* Bayer agrees $128 per share cash deal to buy Monsanto
* Deal includes a $2 billion break fee
* Bayer says expects deal to close by end-2017
(Adds company, investor, analyst comments, detail, shares)
By Greg Roumeliotis and Ludwig Burger
NEW YORK/FRANKFURT, Sept 14 German drugs and
crop chemicals company Bayer has won over U.S. seeds
firm Monsanto with an improved takeover offer of $66
billion including debt, ending months of wrangling after
increasing its bid for a third time.
The $128 a share deal announced on Wednesday, up from
Bayer's previous offer of $127.50 a share, is the biggest of the
year so far and the largest cash bid on record.
The transaction will create a company commanding more than a
quarter of the combined world market for seeds and pesticides in
a fast-consolidating farm supplies industry.
However, competition authorities are likely to scrutinise
the tie-up closely, and some of Bayer's own shareholders have
been critical of a takeover plan which they say is too expensive
and risks neglecting the company's pharmaceutical business.
"Bayer's competitors are merging, so not doing this deal
would mean having a competitive disadvantage," said Markus
Manns, a fund manager at Union Investment, one of Bayer's top 12
investors, according to ThomsonReuters data.
He said few people had expected a deal to be agreed at less
than $130 a share, but that there were regulatory risks and the
acquisition would also leave Bayer with less scope to invest in
healthcare, where rivals are consolidating too.
The transaction includes a break-fee of $2 billion that
Bayer will pay to Monsanto should it fail to get regulatory
clearance. Bayer expects the deal to close by the end of 2017.
The details confirm what a source close to the matter told
At 1430 GMT, Bayer shares were up 2.4 percent at 95.52
euros. Monsanto's were up 0.7 percent at $106.80.
Baader Helevea Equity Research analyst Jacob Thrane, who has
a "sell" rating on Bayer shares, said the German company was
paying 16.1 times Monsanto's forecast core earnings for 2017,
more than the 15.5 times ChemChina agreed to pay for Swiss crop
chemicals firm Syngenta last year.
He also said there was uncertainty over what the combined
company would look like as regulators might demand asset sales.
Some analysts said the deal could face a rough ride from
U.S. politicians opposed to a key supplier of U.S. agriculture
falling into foreign hands and from farmers concerned a
reduction in competition could lead to higher prices.
Bayer said it needed approval from antitrust authorities in
30 jurisdictions, but its initial feedback from both regulators
and politicians was encouraging.
The German firm said it expected the deal to boost core
earnings per share in the first full year following completion,
and by a double-digit percentage in the third year. It is
targeting $1.2 billion in annual cost synergies and $300 million
in sales synergies after three years.
Bayer's move to combine its crop chemicals business, the
world's second largest after Syngenta, with Monsanto's industry
leading seeds business, is the latest in a series of major
tie-ups in the agrochemicals sector.
The German company is aiming to create a one-stop shop for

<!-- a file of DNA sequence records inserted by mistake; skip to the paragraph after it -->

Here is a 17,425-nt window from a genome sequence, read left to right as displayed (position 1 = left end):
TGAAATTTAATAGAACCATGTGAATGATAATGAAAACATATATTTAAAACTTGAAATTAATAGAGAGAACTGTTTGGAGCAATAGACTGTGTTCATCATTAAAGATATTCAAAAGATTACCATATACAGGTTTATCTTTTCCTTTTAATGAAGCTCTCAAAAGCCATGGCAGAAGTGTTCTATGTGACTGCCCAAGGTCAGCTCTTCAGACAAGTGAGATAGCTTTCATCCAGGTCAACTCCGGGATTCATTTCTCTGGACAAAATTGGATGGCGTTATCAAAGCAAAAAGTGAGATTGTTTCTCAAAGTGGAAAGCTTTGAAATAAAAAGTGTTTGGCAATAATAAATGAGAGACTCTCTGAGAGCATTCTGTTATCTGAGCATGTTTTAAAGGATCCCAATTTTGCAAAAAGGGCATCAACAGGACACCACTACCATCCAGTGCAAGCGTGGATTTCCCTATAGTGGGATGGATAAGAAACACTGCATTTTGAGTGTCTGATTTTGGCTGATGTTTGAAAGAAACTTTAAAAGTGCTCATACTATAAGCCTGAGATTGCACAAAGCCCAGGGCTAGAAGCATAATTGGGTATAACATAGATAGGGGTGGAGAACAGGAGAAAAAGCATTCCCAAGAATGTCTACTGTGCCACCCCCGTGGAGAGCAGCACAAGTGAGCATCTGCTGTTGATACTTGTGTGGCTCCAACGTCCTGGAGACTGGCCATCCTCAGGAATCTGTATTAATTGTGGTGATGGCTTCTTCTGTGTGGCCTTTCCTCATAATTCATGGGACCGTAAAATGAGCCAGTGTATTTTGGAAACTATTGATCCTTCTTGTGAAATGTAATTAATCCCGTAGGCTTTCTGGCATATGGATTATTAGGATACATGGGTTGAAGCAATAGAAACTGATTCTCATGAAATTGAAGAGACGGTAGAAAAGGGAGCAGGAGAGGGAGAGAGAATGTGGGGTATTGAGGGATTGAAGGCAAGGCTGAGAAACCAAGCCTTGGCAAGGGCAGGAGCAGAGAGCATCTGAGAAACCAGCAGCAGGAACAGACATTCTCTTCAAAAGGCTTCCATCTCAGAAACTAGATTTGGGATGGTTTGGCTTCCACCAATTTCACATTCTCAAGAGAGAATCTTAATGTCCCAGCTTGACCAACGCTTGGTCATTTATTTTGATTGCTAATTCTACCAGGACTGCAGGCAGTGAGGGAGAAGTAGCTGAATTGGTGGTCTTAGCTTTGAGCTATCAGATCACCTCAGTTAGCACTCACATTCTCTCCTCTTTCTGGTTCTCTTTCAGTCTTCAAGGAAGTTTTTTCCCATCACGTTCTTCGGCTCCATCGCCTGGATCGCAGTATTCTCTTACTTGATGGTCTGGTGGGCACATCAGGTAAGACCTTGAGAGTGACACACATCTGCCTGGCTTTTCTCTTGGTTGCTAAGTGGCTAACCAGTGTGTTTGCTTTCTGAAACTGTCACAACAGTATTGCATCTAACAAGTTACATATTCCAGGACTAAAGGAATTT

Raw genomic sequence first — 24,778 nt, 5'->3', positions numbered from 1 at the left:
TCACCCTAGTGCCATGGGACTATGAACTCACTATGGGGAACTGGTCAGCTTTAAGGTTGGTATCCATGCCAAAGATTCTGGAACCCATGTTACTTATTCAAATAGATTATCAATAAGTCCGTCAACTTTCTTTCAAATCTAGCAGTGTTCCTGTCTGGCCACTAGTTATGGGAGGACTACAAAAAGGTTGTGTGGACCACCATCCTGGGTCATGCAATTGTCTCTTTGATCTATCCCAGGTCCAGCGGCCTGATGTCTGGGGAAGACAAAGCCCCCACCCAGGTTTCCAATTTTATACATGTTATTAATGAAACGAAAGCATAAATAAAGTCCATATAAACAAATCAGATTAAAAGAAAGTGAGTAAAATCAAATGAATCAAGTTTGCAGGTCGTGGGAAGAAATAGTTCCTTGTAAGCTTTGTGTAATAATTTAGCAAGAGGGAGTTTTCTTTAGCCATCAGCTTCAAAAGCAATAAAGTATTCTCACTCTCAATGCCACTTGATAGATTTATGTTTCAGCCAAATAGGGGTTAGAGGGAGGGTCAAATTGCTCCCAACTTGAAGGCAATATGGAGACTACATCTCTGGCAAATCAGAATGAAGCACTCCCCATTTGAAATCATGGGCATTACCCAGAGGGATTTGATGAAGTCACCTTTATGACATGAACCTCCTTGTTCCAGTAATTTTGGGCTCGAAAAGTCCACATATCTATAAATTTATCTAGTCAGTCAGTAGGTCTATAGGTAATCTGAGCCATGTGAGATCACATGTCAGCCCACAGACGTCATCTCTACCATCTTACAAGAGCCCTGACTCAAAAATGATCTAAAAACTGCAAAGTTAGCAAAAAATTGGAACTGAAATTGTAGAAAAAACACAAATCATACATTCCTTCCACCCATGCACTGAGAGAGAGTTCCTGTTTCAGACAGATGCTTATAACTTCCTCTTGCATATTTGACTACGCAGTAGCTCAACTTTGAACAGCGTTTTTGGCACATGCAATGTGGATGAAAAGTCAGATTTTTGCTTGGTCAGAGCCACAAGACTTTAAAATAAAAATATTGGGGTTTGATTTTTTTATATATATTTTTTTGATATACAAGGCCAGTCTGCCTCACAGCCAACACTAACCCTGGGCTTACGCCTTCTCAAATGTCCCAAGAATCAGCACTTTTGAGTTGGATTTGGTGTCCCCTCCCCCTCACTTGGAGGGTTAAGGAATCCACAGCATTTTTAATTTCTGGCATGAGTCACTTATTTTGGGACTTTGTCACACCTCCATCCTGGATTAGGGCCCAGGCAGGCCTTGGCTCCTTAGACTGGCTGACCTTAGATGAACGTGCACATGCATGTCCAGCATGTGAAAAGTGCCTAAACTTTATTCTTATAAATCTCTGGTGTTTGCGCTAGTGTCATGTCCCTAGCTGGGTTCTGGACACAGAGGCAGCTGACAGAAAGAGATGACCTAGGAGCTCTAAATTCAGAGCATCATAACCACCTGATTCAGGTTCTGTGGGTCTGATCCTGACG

seeds, crop chemicals and computer-aided services to farmers.
That was also the idea behind Monsanto's swoop on Syngenta
last year, which the Swiss company fended off, only to agree
later to a takeover by China's state-owned ChemChina.
Elsewhere, U.S. chemicals giants Dow Chemical and
DuPont plan to merge and later spin off their respective
seeds and crop chemicals operations into a major agribusiness.
"The combined business will be ideally suited to cater to
the requirements of farmers ... because we have equal and
meaningful strength in both crop protection, seeds and traits,
and digital and analytical tools," Bayer Chief Executive Werner
Baumann said on a call with analysts.
The deal will be the largest ever involving a German buyer,
beating Daimler's tie-up with Chrysler in 1998, which valued the
U.S. carmaker at more than $40 billion. It will also be the
largest all-cash transaction on record, ahead of brewer InBev's
$60.4 billion offer for Anheuser-Busch in 2008.
Bayer said it was offering a 44 percent premium to
Monsanto's share price on May 9, the day before it made its
first written proposal.
It plans to raise $19 billion to help fund the deal by
issuing convertible bonds and new shares to its existing
It also said BofA Merrill Lynch, Credit Suisse
, Goldman Sachs, HSBC and JP Morgan
had committed to providing $57 billion of bridge
financing and that it was targeting an investment grade credit
rating after completion of the deal.
Bayer and Monsanto were in talks about a possible tie-up as
early as March, which culminated in Bayer's initial $122
per-share proposal in May.
Antitrust experts have said regulators will likely demand
the sale of some soybeans, cotton and canola seed assets as a
condition for approving the deal.
BofA Merrill Lynch and Credit Suisse are acting as lead
financial advisers to Bayer, with Rothschild as an additional
adviser. Bayer's legal advisers are Sullivan & Cromwell LLP and
Allen & Overy LLP.
Morgan Stanley and Ducera Partners are financial advisers to
Monsanto, with Wachtell, Lipton, Rosen & Katz its legal adviser.
(Additional reporting by Arno Schuetze and Christoph Steitz;
Editing by Maria Sheahan and Mark Potter)